The Court ruled 6-2 in Tyson Foods v. Bouaphakeo that the lower court was correct in allowing employees to use a study performed by an industrial relations expert to establish a class of workers at a Tyson pork processing plant in Storm Lake, Iowa.

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New FLSA overtime rule a step closer to reality

March 16, 2016 - by: Tammy Binford 0 COMMENTS

The U.S. Department of Labor’s (DOL) proposed rule greatly expanding the number of workers eligible for overtime pay has been submitted to the Office of Management and Budget (OMB) for review, a necessary step before the rule can be finalized.

The new rule is expected to make nearly five million workers lose their exempt status under the Fair Labor Standards Act (FLSA), according to the DOL, meaning they would be eligible for overtime pay at no less than 1½ times their normal rate of pay for all hours worked over 40 in a workweek.

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Proposed rule spells out paid sick leave requirements for federal contractors

February 25, 2016 - by: Tammy Binford 0 COMMENTS

by Tammy Binford

The U.S. Department of Labor (DOL) has released its proposed regulations implementing President Barack Obama’s Executive Order requiring paid sick leave for employees of federal contractors.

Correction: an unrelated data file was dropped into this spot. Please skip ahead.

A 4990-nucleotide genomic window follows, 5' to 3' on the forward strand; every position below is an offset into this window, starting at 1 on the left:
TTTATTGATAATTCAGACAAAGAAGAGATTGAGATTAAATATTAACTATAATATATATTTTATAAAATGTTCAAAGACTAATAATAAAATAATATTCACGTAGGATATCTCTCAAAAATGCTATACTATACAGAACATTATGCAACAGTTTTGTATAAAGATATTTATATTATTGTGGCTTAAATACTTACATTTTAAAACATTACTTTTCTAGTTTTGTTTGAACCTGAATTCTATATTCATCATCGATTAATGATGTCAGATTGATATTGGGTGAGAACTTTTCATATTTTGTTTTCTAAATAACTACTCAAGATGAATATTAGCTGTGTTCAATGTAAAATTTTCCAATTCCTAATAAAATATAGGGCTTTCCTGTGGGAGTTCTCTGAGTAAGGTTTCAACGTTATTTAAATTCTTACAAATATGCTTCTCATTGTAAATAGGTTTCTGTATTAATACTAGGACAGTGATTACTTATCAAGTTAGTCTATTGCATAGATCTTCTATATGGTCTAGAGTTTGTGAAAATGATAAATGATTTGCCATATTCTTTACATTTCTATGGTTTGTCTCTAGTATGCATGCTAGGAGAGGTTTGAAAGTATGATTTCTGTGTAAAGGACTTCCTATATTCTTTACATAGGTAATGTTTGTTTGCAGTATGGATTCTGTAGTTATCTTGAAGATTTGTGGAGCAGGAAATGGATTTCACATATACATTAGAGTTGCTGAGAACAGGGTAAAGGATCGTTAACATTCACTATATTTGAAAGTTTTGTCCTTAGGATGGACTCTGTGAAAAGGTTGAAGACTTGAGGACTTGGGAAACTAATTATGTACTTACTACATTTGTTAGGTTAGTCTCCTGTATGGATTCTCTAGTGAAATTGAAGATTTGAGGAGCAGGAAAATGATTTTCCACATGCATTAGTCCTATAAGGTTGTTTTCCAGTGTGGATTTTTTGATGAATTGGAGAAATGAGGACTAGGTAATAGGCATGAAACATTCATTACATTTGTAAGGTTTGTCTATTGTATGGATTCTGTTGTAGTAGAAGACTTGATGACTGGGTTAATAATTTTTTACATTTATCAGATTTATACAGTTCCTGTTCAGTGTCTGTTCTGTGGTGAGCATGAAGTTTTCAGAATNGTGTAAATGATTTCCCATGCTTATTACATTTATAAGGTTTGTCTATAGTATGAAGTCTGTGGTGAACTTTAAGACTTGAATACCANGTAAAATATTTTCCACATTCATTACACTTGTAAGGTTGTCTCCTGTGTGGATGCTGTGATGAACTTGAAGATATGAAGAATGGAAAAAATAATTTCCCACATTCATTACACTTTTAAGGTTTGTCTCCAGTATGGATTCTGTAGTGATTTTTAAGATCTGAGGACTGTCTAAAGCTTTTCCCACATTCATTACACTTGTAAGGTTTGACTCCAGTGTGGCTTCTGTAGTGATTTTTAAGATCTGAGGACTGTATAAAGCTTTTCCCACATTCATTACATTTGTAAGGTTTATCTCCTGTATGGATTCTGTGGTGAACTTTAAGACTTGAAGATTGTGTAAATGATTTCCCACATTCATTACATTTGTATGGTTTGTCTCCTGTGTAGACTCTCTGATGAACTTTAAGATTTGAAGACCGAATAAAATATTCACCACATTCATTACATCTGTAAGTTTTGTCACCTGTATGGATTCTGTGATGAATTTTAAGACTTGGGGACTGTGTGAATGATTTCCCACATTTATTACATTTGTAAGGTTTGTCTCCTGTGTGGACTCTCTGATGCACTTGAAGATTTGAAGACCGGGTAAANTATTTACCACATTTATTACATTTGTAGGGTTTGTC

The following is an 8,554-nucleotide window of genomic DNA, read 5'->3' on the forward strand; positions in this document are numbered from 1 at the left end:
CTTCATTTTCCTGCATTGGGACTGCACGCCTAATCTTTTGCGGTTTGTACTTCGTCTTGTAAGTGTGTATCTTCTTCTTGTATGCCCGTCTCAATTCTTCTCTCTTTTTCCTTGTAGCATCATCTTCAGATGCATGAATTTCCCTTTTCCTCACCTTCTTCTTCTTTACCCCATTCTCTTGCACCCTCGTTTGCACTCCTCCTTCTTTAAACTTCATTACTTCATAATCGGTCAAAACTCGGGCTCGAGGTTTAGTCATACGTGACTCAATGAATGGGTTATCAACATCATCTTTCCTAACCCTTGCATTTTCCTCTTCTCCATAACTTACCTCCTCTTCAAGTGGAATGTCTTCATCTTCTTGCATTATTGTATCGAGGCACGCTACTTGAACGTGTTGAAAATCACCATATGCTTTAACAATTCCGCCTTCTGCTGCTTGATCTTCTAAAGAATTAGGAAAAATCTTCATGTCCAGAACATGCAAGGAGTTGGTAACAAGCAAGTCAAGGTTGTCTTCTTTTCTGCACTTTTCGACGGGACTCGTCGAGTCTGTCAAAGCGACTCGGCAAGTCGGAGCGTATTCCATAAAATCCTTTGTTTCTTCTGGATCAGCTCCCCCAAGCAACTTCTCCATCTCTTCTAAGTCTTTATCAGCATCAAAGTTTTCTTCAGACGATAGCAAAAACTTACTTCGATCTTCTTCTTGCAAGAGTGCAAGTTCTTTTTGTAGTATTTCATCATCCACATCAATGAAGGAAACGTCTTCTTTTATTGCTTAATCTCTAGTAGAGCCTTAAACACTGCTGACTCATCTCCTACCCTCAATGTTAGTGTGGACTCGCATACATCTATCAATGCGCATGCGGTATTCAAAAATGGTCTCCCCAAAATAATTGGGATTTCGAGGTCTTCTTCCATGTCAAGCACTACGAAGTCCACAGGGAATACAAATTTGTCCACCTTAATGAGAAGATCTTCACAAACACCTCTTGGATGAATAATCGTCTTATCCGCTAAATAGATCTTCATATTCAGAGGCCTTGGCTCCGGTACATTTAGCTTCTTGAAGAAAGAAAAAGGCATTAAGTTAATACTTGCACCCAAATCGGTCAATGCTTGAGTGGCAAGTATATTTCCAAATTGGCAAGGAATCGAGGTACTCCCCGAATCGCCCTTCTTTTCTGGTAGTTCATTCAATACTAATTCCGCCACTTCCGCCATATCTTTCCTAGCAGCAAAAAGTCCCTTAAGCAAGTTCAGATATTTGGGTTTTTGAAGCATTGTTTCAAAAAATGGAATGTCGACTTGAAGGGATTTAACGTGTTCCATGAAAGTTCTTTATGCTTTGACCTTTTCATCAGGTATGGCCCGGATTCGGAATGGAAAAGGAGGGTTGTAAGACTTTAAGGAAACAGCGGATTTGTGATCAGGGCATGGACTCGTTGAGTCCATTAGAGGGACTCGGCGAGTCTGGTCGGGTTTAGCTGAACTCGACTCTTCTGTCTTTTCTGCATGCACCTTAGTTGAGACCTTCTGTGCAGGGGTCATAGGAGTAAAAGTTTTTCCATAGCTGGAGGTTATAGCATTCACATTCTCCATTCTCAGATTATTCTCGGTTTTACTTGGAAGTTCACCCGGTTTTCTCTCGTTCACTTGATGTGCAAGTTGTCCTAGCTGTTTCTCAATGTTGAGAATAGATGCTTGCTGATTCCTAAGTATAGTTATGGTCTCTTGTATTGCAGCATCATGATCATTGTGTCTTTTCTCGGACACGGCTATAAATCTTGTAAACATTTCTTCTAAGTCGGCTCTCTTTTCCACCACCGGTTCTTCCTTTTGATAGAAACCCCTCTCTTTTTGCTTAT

Executive Order 13706, signed on September 7, 2015, will apply to new contracts and replacements for expiring contracts that result from solicitations issued on or after January 1, 2017, or that are awarded outside the solicitation process on or after January 1, 2017.

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EEOC takes step toward adding pay data to EEO-1 reports

by H. Juanita M. Beecher

On January 29, President Barack Obama announced at a White House ceremony celebrating the Lilly Ledbetter Fair Pay Act that the Equal Employment Opportunity Commission (EEOC) is proposing a new rule to collect pay data through the EEO-1 report. The proposed rule will be published in the Federal Register on February 1.  EEOC-jpg

The proposal calls for revising the current EEO-1 report to collect W-2 compensation and hours-worked data by pay band for employers that have 100 or more employees beginning with the 2017 report. In 2016, all employers will file the currently approved EEO-1 report, and employers with 50 to 99 employees will file the current report after 2016. The pay data is to be grouped in 12 pay bands that are the same pay intervals the U.S. Bureau of Labor Statistics (BLS) uses in its Occupational Employment Statistics survey.